Please enjoy the holiday season, relax and be safe. Time goes by so quickly and it’s important to spend time with the people we love and to be there for people that don’t have such supportive families and friends.

Friday, November 6, 2015

How Much Does "Outside Noise" Clutter Your Life?
- By Hannah Perry

When I was in college I used to write my friends “stream of consciousness” emails. Let me say these friends are still my best friends today, mostly because they put up with such ridiculous emails about my life, and even encouraged them. These emails rarely had punctuation and would jump from one thought to the next as fast as my brain could travel. At the time I wasn’t aware I was practicing mindfulness but as our lives continue to be more and more cluttered by outside “noise” it’s a practice I believe is becoming more and more important today.

Think about it. When do you sit alone and just think, or pray, or meditate? Even when we’re driving in our cars our attention is outside of the vehicles (as it should be!) in addition to the radio or passengers.  Even when we’re trying to rest we start scrolling through our phones and checking facebook, email, messages.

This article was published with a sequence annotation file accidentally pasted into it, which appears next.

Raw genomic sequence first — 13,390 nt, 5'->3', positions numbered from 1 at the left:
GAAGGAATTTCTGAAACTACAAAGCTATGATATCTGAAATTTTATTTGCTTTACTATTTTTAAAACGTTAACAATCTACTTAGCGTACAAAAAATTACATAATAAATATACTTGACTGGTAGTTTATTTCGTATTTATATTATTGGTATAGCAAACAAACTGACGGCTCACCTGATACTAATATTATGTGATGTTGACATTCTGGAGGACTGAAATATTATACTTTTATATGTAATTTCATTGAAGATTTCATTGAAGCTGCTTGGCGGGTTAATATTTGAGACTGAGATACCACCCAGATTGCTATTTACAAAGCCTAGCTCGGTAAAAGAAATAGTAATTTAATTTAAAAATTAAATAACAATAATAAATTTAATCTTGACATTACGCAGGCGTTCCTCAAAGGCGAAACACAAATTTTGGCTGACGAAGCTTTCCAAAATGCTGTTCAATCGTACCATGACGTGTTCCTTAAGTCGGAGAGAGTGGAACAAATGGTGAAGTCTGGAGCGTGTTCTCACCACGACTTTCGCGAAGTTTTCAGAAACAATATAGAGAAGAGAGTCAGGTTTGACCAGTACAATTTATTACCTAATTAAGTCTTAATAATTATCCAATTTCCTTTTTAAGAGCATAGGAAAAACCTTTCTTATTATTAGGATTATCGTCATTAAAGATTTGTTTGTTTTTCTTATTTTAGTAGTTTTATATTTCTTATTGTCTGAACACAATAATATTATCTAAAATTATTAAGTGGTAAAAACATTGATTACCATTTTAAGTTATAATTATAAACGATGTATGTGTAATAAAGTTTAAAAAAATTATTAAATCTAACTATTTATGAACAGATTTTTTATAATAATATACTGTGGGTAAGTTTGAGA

Well, I suggest we spend some time practicing mindfulness; which is a practice involving paying attention to the moment, bringing one’s complete attention to the here and now. Mindfulness has been proven to help with anxiety, relaxation, and stress reduction. Some tactics include: writing in a journal (forcing yourself to sit and focus on your thoughts) and meditation (sitting for 10 minutes and strictly focusing on your breathing – I like to also think of things I’m thankful for).